Even with a 17% bounce, however, I think there’s more upside to come in the second half of the year. AVGO still is cheaper than Intel Corporation (NASDAQ:INTC), despite having stronger growth and lower exposure to the struggling PC space. A 2.7% yield looks attractive. And it’s possible Broadcom could continue its M&A elsewhere — a strategy which has proven to be a long-term winner for the company.
With the chip space increasingly looking set for long-term growth, with tailwinds like automotive adoption and Internet of Things, owning a leader in the space seems like a good plan. Owning that leader at less than 13x forward earnings seems even better.
20 Best S&P 500 Stocks: Applied Materials (AMAT)
Another option in the chip space is equipment maker Applied Materials, Inc. (NASDAQ:AMAT). AMAT shares fell 8% last month after a weak outlook for the company’s fiscal third quarter. On this site, both Nicholas Chahine and Joseph Hargett argued the weakness was a buying opportunity — and I’m inclined the agree.
Indeed, investors already have started to buy the dip, with AMAT recovering close to half of those post-earnings losses. And it’s not hard to see why. AMAT trades at just 11x forward earnings. Slowing smartphone growth is a concern, but Apple Inc. (NASDAQ:AAPL) has shown the space is stronger than some feared.
There are risks here if chips are going to slow down, given the leverage AMAT and rival Lam Research Corporation (NASDAQ:LRCX) have to semiconductor growth. But if that growth does pick up, that leverage should drive AMAT back to all-time highs above $60.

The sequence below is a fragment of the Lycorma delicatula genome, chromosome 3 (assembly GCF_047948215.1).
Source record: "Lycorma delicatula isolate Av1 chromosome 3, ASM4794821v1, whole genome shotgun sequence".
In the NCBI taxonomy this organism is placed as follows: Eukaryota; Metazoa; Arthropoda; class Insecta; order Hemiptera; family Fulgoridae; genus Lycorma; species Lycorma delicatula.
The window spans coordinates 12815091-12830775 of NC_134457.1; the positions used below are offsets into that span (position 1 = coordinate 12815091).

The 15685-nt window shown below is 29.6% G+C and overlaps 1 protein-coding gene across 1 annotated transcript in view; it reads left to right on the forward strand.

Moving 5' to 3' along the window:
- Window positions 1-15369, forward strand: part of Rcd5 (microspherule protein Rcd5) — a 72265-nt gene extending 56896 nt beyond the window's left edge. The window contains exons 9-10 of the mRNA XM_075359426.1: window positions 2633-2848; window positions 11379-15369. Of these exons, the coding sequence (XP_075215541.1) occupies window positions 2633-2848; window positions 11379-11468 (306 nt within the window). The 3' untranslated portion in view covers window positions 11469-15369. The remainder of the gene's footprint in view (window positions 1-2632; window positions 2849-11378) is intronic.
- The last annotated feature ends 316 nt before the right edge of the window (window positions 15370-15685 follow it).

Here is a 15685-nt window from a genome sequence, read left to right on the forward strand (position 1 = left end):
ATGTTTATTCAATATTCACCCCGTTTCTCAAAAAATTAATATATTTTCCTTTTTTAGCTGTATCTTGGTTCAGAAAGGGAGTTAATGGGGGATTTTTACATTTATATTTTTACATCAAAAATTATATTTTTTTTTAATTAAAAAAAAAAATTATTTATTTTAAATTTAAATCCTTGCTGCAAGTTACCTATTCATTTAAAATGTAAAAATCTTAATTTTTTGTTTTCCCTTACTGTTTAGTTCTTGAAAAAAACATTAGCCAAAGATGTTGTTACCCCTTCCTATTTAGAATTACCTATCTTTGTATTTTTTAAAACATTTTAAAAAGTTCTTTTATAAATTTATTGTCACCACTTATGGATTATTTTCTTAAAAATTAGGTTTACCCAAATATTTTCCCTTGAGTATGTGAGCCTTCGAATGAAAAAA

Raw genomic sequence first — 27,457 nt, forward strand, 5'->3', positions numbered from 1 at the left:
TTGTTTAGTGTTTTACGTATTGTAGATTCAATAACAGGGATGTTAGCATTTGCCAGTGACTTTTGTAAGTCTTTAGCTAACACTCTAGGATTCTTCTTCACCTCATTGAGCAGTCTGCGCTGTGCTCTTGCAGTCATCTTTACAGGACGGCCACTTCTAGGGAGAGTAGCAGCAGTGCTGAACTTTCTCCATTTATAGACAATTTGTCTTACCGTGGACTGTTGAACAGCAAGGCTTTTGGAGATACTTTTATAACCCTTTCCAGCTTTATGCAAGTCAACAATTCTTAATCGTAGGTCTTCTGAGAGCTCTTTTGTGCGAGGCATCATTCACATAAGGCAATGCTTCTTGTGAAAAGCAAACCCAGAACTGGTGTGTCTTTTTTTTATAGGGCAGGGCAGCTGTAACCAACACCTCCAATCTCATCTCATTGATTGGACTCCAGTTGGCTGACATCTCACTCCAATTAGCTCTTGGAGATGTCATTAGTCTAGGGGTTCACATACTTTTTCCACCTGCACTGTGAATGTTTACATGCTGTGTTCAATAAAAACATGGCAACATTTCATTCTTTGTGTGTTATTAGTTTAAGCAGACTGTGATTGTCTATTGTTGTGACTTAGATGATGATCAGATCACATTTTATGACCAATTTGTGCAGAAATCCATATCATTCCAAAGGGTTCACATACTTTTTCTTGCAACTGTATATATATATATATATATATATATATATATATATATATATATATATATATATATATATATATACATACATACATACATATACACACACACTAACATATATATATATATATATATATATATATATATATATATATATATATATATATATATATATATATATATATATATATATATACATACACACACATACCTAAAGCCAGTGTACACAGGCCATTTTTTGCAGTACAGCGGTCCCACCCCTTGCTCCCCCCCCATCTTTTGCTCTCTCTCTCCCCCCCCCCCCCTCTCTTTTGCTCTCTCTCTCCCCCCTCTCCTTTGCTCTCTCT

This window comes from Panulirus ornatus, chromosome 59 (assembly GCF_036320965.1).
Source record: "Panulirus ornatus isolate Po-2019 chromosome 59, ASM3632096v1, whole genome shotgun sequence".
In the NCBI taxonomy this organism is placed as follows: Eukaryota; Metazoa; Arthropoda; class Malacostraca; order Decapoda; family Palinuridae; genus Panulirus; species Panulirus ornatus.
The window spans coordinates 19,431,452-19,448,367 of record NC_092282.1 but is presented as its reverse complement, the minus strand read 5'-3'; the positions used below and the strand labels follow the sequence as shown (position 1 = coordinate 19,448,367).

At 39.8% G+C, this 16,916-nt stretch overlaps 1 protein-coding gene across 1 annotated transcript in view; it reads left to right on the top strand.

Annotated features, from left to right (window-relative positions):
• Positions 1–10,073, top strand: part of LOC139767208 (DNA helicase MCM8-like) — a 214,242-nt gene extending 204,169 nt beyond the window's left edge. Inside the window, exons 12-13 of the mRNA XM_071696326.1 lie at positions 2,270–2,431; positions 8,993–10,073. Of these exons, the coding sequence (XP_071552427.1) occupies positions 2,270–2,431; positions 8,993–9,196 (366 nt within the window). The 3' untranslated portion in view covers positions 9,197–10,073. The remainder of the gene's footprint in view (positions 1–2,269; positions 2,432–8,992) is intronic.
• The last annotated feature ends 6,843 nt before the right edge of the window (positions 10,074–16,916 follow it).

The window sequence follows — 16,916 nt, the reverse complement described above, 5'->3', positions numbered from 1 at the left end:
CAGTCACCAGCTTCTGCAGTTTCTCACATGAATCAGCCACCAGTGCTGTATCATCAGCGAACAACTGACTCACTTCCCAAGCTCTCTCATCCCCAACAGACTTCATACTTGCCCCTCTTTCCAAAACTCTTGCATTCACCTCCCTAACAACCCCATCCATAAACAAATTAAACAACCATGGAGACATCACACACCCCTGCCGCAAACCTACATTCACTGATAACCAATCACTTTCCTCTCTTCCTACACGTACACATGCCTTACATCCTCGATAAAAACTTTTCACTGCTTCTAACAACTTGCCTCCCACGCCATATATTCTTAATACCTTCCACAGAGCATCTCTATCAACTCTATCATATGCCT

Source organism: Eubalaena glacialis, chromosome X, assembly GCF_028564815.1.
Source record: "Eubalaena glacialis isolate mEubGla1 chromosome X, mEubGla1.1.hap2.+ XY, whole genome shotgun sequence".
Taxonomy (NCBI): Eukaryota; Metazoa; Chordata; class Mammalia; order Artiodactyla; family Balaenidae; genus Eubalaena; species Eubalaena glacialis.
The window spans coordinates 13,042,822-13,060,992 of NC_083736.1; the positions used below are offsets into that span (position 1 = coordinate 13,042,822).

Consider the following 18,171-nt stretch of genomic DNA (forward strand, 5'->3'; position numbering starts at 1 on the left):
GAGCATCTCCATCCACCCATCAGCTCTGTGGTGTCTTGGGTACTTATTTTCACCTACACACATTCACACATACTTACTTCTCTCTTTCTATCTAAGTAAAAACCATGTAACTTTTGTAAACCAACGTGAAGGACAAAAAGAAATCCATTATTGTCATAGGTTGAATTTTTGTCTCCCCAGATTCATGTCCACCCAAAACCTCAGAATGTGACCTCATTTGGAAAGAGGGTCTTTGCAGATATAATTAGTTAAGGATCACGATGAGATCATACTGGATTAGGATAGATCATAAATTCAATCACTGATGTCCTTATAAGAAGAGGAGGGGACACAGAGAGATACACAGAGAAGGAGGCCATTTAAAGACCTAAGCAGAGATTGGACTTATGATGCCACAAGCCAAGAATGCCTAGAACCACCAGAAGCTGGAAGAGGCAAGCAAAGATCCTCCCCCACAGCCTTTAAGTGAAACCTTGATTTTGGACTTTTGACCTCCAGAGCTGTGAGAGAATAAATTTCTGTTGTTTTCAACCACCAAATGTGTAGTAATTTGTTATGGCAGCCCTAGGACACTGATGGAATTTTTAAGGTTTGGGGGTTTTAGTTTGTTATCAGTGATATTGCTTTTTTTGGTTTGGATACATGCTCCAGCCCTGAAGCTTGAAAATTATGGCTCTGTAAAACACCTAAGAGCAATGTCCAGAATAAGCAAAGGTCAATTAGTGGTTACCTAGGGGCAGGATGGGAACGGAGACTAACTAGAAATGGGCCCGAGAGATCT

20 Best S&P 500 Stocks: United Parcel Service (UPS)
United Parcel Service, Inc. (NYSE:UPS) has had a surprisingly volatile 2018. The stock opened the year strong, climbing 13% in the first two weeks. And then the bottom fell out. Q4 earnings in late January raised fears of higher capital spending to improve the company’s operations. Two weeks later, Amazon.com, Inc. (NASDAQ:AMZN) sent UPS and FedEx Corporation (NYSE:FDX) shares tumbling after it trialed its Shipping With Amazon service.
UPS wound up losing a quarter of its value in less than three months. But the stock has steadily rebounded, as investors have realized — rightly, in my opinion — that those fears were overwrought. I bought the dip myself, and I’m still happily long UPS. E-commerce presents a long-term tailwind. Amazon could be a fearsome competitor, but the market remains essentially an oligopoly for now, and market growth could make room for another entrant.
In the meantime, investors own an industry leader for less than 15x earnings and with a 3.1% dividend yield. It’s a price that still incorporates many of the risks here, but very few of the rewards.
20 Best S&P 500 Stocks: 3M (MMM)
3M Co (NYSE:MMM) is another industry leader whose shares look simply too cheap. MMM has pulled back some 22% from late January highs, dogged by concerns about a trade war and cyclical factors in the industrial space.
But here, too, the decline looks simply too steep. MMM touched a 13-month low in early May before a very modest bounce. Growth has slowed, but remains nicely positive, and yet the stock trades at less than 18x forward EPS.
The risks here can’t be completely dismissed, and even Wall Street is cautious, with the average target price suggesting barely 6% upside. But this looks like a case where the market is simply too worried — and is forgetting about the 116 years of success 3M has enjoyed so far.
20 Best S&P 500 Stocks: JP Morgan Chase (JPM)
Big bank stocks have stalled out this year, and that presents an opportunity in shares of JPMorgan Chase & Co. (NYSE:JPM). JPM stock has pretty much stalled as well, but at $110, the stock sits modestly above support levels at $105 that have held repeatedly.